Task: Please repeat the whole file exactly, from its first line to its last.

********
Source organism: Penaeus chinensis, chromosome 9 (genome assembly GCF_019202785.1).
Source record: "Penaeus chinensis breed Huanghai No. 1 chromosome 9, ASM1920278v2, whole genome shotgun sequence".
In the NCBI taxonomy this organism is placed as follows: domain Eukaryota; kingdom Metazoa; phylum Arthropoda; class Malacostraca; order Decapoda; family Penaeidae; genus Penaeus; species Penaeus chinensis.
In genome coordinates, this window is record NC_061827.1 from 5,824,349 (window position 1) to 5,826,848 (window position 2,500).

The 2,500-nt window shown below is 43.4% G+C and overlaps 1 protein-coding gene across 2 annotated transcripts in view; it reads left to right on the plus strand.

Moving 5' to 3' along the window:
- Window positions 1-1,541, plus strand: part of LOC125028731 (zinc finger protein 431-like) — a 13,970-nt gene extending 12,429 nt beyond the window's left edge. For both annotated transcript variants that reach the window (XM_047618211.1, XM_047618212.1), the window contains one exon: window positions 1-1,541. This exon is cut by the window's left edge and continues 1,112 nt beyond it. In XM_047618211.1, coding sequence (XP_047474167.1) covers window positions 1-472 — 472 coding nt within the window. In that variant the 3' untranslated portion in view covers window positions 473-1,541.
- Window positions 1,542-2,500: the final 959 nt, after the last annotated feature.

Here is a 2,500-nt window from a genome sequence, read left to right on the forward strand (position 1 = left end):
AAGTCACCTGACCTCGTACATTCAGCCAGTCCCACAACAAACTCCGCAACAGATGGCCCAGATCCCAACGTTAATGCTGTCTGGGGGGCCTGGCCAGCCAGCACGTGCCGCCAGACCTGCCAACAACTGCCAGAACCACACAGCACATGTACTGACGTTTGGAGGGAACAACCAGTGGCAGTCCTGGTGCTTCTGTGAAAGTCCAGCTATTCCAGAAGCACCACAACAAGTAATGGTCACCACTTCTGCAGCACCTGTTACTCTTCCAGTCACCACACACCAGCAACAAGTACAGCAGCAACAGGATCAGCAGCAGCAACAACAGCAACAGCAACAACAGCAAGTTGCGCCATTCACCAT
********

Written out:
Source organism: Penaeus chinensis, chromosome 9 (genome assembly GCF_019202785.1).
Source record: "Penaeus chinensis breed Huanghai No. 1 chromosome 9, ASM1920278v2, whole genome shotgun sequence".
In the NCBI taxonomy this organism is placed as follows: domain Eukaryota; kingdom Metazoa; phylum Arthropoda; class Malacostraca; order Decapoda; family Penaeidae; genus Penaeus; species Penaeus chinensis.
In genome coordinates, this window is record NC_061827.1 from 5,824,349 (window position 1) to 5,826,848 (window position 2,500).

The 2,500-nt window shown below is 43.4% G+C and overlaps 1 protein-coding gene across 2 annotated transcripts in view; it reads left to right on the plus strand.

Moving 5' to 3' along the window:
- Window positions 1-1,541, plus strand: part of LOC125028731 (zinc finger protein 431-like) — a 13,970-nt gene extending 12,429 nt beyond the window's left edge. For both annotated transcript variants that reach the window (XM_047618211.1, XM_047618212.1), the window contains one exon: window positions 1-1,541. This exon is cut by the window's left edge and continues 1,112 nt beyond it. In XM_047618211.1, coding sequence (XP_047474167.1) covers window positions 1-472 — 472 coding nt within the window. In that variant the 3' untranslated portion in view covers window positions 473-1,541.
- Window positions 1,542-2,500: the final 959 nt, after the last annotated feature.

Here is a 2,500-nt window from a genome sequence, read left to right on the forward strand (position 1 = left end):
AAGTCACCTGACCTCGTACATTCAGCCAGTCCCACAACAAACTCCGCAACAGATGGCCCAGATCCCAACGTTAATGCTGTCTGGGGGGCCTGGCCAGCCAGCACGTGCCGCCAGACCTGCCAACAACTGCCAGAACCACACAGCACATGTACTGACGTTTGGAGGGAACAACCAGTGGCAGTCCTGGTGCTTCTGTGAAAGTCCAGCTATTCCAGAAGCACCACAACAAGTAATGGTCACCACTTCTGCAGCACCTGTTACTCTTCCAGTCACCACACACCAGCAACAAGTACAGCAGCAACAGGATCAGCAGCAGCAACAACAGCAACAGCAACAACAGCAAGTTGCGCCATTCACCAT